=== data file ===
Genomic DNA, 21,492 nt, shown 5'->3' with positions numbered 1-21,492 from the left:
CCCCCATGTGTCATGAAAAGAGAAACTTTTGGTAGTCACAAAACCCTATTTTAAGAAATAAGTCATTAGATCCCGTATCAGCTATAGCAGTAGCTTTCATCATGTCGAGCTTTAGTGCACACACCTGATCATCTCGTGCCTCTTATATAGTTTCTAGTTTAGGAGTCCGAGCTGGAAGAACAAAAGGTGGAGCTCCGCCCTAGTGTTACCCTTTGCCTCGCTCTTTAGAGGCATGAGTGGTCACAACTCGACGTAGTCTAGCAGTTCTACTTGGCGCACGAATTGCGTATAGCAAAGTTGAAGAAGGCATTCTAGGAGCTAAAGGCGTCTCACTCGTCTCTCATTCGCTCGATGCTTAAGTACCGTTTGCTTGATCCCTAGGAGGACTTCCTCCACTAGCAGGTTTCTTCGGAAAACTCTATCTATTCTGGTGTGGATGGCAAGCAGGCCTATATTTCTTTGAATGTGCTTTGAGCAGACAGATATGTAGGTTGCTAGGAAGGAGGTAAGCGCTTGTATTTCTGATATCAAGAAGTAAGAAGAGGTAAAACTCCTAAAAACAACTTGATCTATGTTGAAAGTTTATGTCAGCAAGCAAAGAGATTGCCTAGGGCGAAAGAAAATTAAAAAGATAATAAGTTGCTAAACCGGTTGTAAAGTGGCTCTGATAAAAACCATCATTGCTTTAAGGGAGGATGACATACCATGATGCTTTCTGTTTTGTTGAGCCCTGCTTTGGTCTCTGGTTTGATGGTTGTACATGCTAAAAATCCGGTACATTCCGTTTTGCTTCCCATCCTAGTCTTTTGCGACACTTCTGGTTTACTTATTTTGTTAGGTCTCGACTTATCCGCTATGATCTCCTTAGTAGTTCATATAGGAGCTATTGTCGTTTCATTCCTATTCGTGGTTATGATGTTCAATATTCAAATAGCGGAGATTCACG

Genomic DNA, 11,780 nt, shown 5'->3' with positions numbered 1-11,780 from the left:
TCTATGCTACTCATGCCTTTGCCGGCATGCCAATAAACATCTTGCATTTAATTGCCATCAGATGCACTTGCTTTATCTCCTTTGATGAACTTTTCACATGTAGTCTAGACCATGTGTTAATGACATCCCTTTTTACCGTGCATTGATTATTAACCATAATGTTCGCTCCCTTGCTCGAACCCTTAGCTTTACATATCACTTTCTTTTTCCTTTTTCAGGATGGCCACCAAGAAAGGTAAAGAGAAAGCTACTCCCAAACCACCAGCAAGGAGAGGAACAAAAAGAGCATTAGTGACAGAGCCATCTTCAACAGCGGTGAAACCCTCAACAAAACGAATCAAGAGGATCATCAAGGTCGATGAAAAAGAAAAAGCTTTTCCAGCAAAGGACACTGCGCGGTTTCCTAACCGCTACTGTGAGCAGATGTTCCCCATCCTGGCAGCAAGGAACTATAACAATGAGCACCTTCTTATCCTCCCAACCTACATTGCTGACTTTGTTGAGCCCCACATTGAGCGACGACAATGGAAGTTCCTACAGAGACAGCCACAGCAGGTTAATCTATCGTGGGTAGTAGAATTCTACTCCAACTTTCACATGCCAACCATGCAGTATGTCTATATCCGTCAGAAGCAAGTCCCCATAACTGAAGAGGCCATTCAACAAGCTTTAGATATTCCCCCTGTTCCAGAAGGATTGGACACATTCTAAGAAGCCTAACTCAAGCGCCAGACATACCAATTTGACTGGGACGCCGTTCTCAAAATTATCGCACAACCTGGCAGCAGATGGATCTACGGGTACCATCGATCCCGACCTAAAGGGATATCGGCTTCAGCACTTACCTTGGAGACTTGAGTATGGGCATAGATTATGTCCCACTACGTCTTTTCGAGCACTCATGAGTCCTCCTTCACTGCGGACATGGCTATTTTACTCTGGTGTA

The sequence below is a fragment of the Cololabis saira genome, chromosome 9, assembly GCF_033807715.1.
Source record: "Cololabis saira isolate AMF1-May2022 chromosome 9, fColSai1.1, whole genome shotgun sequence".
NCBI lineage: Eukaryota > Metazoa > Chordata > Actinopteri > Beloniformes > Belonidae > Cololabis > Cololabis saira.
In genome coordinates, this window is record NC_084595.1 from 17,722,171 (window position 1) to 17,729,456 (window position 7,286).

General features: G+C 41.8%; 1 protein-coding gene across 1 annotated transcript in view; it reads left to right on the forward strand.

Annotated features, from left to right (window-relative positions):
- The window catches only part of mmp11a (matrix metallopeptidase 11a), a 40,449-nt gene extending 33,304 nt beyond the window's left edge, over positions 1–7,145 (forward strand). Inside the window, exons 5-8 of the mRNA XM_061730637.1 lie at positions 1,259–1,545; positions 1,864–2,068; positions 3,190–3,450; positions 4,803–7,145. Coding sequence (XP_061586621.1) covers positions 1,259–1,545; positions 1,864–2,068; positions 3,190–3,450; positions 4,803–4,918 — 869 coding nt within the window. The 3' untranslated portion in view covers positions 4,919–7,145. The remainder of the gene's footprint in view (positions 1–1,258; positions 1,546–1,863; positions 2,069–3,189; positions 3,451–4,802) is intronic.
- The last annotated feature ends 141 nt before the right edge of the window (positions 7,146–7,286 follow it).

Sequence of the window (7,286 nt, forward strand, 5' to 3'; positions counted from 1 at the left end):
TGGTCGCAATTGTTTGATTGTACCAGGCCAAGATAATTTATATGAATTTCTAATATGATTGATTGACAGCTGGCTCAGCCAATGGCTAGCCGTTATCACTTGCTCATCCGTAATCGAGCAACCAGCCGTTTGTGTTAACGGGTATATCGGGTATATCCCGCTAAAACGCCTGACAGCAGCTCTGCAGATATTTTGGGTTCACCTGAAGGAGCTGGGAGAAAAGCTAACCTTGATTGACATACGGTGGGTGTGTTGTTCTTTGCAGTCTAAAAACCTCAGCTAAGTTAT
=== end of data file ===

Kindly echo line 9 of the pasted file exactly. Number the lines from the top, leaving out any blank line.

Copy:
General features: G+C 41.8%; 1 protein-coding gene across 1 annotated transcript in view; it reads left to right on the forward strand.